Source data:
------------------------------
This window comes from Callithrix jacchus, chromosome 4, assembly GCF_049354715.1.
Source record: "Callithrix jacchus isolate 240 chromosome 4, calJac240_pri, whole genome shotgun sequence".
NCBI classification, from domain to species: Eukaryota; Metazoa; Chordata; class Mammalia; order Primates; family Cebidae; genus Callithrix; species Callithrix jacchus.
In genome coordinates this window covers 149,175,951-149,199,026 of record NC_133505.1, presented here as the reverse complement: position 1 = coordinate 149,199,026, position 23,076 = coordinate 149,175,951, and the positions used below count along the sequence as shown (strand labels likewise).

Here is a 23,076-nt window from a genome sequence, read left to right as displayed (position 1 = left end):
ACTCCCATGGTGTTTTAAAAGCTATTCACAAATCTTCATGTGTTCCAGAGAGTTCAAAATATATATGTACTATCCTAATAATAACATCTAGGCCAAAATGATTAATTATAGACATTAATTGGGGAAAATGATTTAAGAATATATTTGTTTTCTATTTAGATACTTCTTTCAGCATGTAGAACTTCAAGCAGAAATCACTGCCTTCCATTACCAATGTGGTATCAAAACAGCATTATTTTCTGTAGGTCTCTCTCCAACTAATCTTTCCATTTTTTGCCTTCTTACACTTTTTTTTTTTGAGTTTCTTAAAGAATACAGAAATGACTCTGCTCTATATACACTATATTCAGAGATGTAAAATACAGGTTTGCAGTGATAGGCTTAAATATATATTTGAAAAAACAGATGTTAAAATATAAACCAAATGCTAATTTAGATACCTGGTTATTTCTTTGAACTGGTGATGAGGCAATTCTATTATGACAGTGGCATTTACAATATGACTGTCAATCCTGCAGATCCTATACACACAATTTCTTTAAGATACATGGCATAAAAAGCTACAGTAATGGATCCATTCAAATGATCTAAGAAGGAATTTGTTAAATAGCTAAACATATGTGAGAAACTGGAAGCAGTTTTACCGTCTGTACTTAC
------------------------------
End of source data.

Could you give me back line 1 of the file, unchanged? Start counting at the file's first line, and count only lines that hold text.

This window comes from Callithrix jacchus, chromosome 4, assembly GCF_049354715.1.